Oil Sands Players Align for 'Net-Zero' Push

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Canadian companies that provide around 90% of the country’s carbon-intensive oil sands production have formed an alliance to work together to eliminate net greenhouse gas (GHG) emissions from their facilities by 2050. The five firms -- Canadian Natural Resources, Cenovus Energy, Imperial Oil, Meg Energy and Suncor Energy -- say they aim to work with the federal and Alberta governments to get their GHG emissions down and in line with Canada’s larger climate goals, including "net-zero" emissions by midcentury. Wednesday’s announcement represents a strong message from Canada’s largest oil companies that they are on board with the country’s commitment to go carbon-neutral and have at least thought through scenarios that will enable them to achieve that goal. While specific details were scarce -- particularly around project costs and financing strategies -- the alliance shows these companies are willing to throw their political and economic weight behind the push to decarbonize. "These plans reflect a reality that they are now coming to accept," says Chris Severson-Baker, the Alberta director for the Pembina Institute think tank. Carbon Capture and More The centerpiece of the companies’ plan is building a CO2 trunkline that would link several oil sands facilities and connect them to a carbon sequestration hub near Cold Lake. The trunkline would also be made available to other industries in the region interested in capturing and sequestering carbon emissions. The companies plan to deploy other emissions-reducing technologies as well, including clean hydrogen, fuel switching and electrification. They will also evaluate and potentially pilot emerging technologies such as direct air capture and small modular nuclear reactors. However, the companies were clear that they will need the support of the provincial and federal governments if they are to fully decarbonize. "It is essential for governments to develop enabling policies, fiscal programs and regulations to provide certainty for this type of long-term, large-scale investment," they said. "This includes dependable access to carbon sequestration rights, emissions reduction credits and ongoing investment tax credits." Pressure on the Province Severson-Baker told Energy Intelligence that the new alliance could put more pressure on the Alberta government to fall in line with federal efforts to slow climate change. Alberta’s current right-leaning government has found itself at odds with Ottawa’s efforts under Liberal Prime Minister Justin Trudeau to reduce emissions through carbon pricing and other measures (OD Apr.19'21). The Alberta government is "hearing it from all sides right now, obviously from the federal government and environmental groups, but they’re hearing about it from the companies themselves, investors, and the finance community in general," said Severson-Baker. "But they haven’t sold their base on this idea [that] the path to prosperity for Alberta depends on proactively addressing climate change." Regulatory certainty is a key requirement for these companies to move ahead with these sizable investments, he added. Such investments won’t be viable if there is a risk that federal or provincial policies could abruptly change course after the next election, scheduled for May 2023. "By all coming together and committing to go down this track, they are partly contributing to reducing policy uncertainty going forward in their own right," Severson-Baker said. "It signals that they’re not going to be resisting as much as they have done in the past, which has helped to increase policy uncertainty." Luke Johnson, Houston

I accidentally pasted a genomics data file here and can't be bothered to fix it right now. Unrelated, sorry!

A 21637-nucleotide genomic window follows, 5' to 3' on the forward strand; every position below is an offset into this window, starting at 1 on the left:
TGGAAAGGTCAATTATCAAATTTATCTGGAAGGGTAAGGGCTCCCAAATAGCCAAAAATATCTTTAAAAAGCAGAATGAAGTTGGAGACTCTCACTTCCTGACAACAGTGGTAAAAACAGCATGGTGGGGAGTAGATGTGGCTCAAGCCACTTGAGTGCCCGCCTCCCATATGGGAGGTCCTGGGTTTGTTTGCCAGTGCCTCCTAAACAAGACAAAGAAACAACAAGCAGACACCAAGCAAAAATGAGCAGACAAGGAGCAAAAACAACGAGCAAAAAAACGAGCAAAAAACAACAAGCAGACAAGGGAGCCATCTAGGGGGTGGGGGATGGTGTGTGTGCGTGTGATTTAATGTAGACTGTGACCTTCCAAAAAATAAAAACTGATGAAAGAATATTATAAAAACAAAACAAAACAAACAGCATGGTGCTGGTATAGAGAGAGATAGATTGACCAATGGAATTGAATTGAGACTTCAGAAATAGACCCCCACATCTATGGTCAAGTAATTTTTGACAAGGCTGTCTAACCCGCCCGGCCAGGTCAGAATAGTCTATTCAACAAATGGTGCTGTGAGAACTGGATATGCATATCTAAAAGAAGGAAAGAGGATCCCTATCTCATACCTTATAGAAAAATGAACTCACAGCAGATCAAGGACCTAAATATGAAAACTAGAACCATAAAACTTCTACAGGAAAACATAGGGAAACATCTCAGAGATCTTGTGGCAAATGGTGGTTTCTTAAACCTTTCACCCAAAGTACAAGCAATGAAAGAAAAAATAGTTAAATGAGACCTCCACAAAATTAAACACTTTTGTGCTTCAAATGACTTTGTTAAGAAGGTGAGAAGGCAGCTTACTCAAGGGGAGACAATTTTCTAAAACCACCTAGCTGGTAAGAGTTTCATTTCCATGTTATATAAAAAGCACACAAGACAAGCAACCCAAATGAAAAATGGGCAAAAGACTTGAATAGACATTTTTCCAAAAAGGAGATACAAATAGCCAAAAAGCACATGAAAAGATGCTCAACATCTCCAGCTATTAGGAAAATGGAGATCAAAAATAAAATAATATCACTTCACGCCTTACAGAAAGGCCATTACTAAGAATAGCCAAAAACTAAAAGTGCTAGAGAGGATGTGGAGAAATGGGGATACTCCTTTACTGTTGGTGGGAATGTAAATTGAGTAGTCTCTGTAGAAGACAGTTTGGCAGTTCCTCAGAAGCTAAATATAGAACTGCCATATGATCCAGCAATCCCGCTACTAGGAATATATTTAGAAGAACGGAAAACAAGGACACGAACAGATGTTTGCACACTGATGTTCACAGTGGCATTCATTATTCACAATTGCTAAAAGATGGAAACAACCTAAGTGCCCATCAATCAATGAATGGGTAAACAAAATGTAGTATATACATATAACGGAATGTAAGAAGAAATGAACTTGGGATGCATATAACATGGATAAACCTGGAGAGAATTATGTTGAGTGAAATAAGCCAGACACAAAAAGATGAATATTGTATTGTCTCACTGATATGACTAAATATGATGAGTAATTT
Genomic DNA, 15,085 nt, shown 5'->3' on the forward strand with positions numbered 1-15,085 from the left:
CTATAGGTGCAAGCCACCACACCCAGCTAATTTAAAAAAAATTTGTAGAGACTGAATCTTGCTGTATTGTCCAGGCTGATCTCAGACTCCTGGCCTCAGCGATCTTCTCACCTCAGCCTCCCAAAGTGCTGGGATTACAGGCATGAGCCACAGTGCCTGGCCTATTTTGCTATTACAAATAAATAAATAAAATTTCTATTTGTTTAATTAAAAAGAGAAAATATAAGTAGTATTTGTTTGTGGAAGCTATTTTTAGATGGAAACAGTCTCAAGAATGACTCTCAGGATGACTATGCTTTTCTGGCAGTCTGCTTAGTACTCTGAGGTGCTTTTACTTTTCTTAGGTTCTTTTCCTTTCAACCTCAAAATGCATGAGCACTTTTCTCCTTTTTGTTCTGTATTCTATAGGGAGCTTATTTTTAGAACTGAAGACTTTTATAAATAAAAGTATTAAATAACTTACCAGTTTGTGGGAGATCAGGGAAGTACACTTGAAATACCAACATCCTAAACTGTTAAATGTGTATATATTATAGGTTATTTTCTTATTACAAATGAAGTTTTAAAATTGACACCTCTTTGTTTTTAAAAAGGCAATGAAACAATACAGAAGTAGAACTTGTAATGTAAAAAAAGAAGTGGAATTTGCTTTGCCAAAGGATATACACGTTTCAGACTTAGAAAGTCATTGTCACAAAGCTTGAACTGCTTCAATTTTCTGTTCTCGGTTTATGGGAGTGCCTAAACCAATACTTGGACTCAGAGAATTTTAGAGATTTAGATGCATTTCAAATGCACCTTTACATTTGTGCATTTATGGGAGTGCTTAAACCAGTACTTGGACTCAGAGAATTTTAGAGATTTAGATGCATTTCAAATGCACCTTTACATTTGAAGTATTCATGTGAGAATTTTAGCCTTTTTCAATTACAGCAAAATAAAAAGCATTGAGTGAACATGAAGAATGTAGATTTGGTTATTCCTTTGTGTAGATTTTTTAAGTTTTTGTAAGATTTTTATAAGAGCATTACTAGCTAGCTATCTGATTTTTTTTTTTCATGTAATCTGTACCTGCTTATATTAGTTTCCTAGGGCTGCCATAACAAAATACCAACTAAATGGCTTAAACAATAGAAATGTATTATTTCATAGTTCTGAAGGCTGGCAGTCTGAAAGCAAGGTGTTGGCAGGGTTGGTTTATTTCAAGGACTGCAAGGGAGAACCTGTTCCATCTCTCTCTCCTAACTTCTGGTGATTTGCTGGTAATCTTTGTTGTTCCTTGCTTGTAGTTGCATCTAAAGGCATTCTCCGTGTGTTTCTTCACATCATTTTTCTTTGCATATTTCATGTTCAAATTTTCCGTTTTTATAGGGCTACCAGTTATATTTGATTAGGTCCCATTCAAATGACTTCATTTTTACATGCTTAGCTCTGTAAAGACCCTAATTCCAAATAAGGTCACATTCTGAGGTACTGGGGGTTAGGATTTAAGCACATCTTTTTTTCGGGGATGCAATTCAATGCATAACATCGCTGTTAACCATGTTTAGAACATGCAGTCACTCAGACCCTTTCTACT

Carbon Capture (CCS), Low-Carbon Policy, Corporate Strategy
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